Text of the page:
Heroes: Taos Retirement Village adjusts to 'new normal' with creativity, compassion

by Laura Bulkin
Posted 6/26/20

Our senior care facilities here in Taos have had to make lightning-fast adjustments over the past three or four months.

They had established a routine of caring for the physical and emotional needs of their residents, providing entertainment, social and cultural enrichment and more. Then suddenly they were thrust into the role of protecting the residents, calming fears and taking every possible precaution against infection.

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Heroes: Taos Retirement Village adjusts to 'new normal' with creativity, compassion

Posted

Our senior care facilities here in Taos have had to make lightning-fast adjustments over the past three or four months.

They had established a routine of caring for the physical and emotional needs of their residents, providing entertainment, social and cultural enrichment and more. Then suddenly they were thrust into the role of protecting the residents, calming fears and taking every possible precaution against infection.

Pamela Hovden is director of sales and marketing at Taos Retirement Village. She took time out of her busy schedule to talk with us about the many changes, and the ever-evolving new challenges associated with COVID-19.

What changes have you made since quarantine, in your approach and daily life at the retirement village?

Increased focus and training on infection control protocols. Higher frequency and level of detail on sanitation protocols. Focused and more intense scrutiny of potential outside sources for infection. Frequent communication (weekly, often twice weekly) communication to residents, their families and staff. Frequent research on the latest developments of COVID-19. Increased communication efforts with public health agencies (e.g., New Mexico Department of Health, local Public Health Office) and other health care facilities (e.g., Holy Cross Medical Center, Taos Living Center, Mountain Home Healthcare).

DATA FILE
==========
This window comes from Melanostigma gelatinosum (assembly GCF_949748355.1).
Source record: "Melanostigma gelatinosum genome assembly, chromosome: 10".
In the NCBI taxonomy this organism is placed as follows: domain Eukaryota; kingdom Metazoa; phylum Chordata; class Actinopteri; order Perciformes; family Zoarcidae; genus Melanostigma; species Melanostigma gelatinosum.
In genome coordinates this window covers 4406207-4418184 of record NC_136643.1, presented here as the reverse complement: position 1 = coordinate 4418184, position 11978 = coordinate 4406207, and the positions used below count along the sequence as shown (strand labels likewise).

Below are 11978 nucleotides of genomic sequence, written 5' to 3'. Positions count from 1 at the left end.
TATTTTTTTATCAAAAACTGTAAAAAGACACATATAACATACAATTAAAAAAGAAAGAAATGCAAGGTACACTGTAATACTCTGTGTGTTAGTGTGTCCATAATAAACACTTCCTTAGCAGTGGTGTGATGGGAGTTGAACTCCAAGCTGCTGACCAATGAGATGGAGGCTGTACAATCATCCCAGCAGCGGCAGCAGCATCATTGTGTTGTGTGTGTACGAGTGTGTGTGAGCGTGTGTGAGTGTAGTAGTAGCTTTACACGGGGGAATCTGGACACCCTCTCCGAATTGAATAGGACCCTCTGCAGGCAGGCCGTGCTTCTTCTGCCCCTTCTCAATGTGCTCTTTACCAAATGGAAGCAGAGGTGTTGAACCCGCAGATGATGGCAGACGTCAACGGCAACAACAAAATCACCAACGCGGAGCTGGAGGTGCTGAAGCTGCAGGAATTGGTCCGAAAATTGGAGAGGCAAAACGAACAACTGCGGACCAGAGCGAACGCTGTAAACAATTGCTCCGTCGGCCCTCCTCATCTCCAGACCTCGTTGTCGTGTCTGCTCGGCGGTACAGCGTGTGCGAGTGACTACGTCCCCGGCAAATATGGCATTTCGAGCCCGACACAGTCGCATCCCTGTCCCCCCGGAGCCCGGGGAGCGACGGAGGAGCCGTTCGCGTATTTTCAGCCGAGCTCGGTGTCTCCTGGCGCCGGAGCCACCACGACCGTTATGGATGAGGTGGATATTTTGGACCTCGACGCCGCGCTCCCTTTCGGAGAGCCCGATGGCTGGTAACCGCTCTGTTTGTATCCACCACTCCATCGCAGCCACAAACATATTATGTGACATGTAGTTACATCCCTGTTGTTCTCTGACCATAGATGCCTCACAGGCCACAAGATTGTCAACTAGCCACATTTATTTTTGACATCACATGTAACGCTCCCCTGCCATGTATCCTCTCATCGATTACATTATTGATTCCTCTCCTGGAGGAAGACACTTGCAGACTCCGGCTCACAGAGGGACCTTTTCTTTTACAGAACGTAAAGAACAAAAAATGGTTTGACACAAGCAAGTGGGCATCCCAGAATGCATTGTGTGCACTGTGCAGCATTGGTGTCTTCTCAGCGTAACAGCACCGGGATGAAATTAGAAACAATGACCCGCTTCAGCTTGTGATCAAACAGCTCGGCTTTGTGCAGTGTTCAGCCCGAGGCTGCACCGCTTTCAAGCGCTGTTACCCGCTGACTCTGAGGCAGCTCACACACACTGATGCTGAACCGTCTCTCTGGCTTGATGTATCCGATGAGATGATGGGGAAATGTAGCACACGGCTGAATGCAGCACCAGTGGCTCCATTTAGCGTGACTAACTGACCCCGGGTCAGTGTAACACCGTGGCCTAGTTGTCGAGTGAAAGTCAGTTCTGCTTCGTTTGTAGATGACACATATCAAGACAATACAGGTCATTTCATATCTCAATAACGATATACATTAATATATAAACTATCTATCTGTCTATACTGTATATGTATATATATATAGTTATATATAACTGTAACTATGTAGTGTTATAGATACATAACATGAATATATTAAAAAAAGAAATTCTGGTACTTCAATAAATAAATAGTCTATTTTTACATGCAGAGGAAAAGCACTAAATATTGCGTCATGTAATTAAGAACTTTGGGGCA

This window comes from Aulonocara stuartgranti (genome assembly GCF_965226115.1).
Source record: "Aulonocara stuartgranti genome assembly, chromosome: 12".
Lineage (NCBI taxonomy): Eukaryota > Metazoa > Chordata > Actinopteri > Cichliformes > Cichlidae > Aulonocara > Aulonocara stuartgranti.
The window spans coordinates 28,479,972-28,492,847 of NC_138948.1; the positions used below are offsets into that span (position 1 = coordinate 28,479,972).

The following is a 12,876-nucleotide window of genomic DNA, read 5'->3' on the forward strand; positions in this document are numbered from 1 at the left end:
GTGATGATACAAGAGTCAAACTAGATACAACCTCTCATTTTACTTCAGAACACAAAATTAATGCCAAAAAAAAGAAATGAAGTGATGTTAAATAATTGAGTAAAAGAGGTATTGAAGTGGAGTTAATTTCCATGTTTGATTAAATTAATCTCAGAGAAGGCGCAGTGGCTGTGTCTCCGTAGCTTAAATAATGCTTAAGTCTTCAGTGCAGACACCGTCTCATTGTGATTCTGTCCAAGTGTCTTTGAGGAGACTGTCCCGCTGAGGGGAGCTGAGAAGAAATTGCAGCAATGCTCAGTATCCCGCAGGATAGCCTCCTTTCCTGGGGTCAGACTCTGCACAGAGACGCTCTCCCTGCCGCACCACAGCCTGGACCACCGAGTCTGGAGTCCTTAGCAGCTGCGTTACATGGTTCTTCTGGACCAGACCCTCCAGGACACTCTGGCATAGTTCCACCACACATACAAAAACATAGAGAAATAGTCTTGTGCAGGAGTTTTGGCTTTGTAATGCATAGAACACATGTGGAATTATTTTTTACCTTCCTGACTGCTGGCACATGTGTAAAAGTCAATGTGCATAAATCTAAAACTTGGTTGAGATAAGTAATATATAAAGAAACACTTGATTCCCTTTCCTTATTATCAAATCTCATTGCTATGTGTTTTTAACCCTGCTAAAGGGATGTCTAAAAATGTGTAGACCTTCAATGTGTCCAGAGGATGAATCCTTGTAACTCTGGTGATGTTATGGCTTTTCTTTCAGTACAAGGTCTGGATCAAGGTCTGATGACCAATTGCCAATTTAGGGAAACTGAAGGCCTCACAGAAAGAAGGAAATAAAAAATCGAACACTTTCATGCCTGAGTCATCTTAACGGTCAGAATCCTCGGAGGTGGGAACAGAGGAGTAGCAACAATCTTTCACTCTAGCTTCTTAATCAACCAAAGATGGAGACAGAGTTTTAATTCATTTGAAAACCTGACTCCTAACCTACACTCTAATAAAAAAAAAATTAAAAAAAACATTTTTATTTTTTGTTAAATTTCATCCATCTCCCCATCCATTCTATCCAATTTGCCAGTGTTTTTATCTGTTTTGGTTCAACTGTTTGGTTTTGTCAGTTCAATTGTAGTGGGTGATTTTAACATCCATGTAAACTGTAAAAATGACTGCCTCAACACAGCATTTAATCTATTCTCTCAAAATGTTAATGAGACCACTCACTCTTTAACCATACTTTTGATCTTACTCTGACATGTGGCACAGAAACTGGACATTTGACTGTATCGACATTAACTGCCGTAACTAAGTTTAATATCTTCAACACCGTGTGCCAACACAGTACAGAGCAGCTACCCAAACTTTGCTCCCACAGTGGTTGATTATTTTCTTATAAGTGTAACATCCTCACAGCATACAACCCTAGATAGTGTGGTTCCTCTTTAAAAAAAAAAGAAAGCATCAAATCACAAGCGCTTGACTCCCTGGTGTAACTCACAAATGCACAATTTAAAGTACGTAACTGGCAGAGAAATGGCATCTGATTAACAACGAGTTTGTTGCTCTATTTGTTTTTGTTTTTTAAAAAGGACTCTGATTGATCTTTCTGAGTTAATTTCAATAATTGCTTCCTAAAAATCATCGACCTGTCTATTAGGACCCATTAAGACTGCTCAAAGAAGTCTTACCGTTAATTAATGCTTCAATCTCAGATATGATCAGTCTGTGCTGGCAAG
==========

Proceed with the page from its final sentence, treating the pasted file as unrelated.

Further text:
Creative and novel approaches to life enrichment activities for all residents (independent and assisted living) to address the long-term impact to their quality of life. Recognizing employee stress and offering small perks, including free meals, and the ability to purchase from our food suppliers.

How do you envision the long road to transition back - or the "new normal"?

To start, defining the "new normal" is hugely dependent on accurate and frequent testing, but more importantly access to a vaccine that is proven to be effective, is broadly implemented and affordable.

In New Mexico, Taos Retirement Village was an early adopter of safety protocols, essentially an extension (on steroids) of our seasonal flu protocols we had in place since October 2019. I anticipate TRV will be one of the last to relax restrictions on visitation (and any other outside areas of risk for exposure), while we continue our current pace of infection control/sanitation efforts.

As we learn more each day about infection risks, we will be challenged to define what the trigger points are to ensure the safety of our residents and staff. This will be done with guidance from regulatory agencies, but we will err on the side of caution.

Certain residents have embraced this time as a time for reflection and world reset. Simple pleasures are so important and people have slowed down to smell the roses, lilacs, peonies, etc. More meaningful contacts have resulted from this time. We want to continue to foster more of this.

Are there people you see as heroes of quarantine -- either staff members who've gone above and beyond, or patients/clients who've cheered up others?

All of our staff has stepped up and embraced our need to protect our residents as well as each other.

How are you, the staff and residents staying sane during quarantine?

In preparation for reopening the village center and bistro, we have been painting the happy Taos Blue on doors and windows to refresh our surroundings.

The meditation garden is in the back of independent resident Jean Smith's casita - it is such a lovely space. She rides her horse, Jackson, every week, and says she feels more at home riding him than walking.

[An art project] that our assisted living residents made [involved] our staff placing the signs out at our front entrance to remind folks to be safe.

[Around campus] we used clay for pottery, molded it onto the trees and decorated with found objects. In the near future, we are going to host a contest among the independent residents and we all will vote for our favorite, with a special price to be awarded. The bee box was created by our residents in assisted living and is providing a home for our native bees.

We are all trying to stay upbeat in the face of the ever-changing landscape. We continue to expand opportunities for both staff and villagers to move with socially distanced outside chair yoga, courtyard concerts and cookouts, picnics, prayers, meditation and gardening.

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